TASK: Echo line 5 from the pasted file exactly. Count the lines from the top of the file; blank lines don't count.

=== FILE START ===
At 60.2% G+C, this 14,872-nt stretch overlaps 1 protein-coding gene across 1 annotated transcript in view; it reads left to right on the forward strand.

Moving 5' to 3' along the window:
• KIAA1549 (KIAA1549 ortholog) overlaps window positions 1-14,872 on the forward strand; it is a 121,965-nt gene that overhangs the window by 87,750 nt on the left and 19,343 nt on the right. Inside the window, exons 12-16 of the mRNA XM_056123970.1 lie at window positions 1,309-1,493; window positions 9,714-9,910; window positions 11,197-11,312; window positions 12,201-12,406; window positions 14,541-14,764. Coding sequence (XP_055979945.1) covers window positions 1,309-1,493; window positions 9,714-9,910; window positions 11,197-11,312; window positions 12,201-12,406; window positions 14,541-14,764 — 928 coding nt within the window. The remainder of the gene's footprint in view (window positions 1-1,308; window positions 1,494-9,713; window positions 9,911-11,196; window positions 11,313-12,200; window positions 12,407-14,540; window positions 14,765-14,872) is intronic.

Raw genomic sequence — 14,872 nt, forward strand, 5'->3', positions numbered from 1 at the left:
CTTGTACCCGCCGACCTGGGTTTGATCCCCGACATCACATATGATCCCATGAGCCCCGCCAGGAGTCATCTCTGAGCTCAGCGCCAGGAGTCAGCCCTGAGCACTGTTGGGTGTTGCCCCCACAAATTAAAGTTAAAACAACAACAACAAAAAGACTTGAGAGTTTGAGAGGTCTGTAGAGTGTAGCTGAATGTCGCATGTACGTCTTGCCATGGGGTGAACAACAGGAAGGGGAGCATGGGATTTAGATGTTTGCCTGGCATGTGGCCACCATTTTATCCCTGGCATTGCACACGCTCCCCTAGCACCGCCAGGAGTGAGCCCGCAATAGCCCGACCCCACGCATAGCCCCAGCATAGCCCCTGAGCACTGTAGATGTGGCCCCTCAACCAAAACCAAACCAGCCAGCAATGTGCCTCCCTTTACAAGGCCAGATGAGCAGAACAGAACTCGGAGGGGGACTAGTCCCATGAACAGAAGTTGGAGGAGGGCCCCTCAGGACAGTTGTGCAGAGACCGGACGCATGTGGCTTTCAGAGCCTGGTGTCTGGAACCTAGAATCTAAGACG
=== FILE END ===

CTTGTACCCGCCGACCTGGGTTTGATCCCCGACATCACATATGATCCCATGAGCCCCGCCAGGAGTCATCTCTGAGCTCAGCGCCAGGAGTCAGCCCTGAGCACTGTTGGGTGTTGCCCCCACAAATTAAAGTTAAAACAACAACAACAAAAAGACTTGAGAGTTTGAGAGGTCTGTAGAGTGTAGCTGAATGTCGCATGTACGTCTTGCCATGGGGTGAACAACAGGAAGGGGAGCATGGGATTTAGATGTTTGCCTGGCATGTGGCCACCATTTTATCCCTGGCATTGCACACGCTCCCCTAGCACCGCCAGGAGTGAGCCCGCAATAGCCCGACCCCACGCATAGCCCCAGCATAGCCCCTGAGCACTGTAGATGTGGCCCCTCAACCAAAACCAAACCAGCCAGCAATGTGCCTCCCTTTACAAGGCCAGATGAGCAGAACAGAACTCGGAGGGGGACTAGTCCCATGAACAGAAGTTGGAGGAGGGCCCCTCAGGACAGTTGTGCAGAGACCGGACGCATGTGGCTTTCAGAGCCTGGTGTCTGGAACCTAGAATCTAAGACG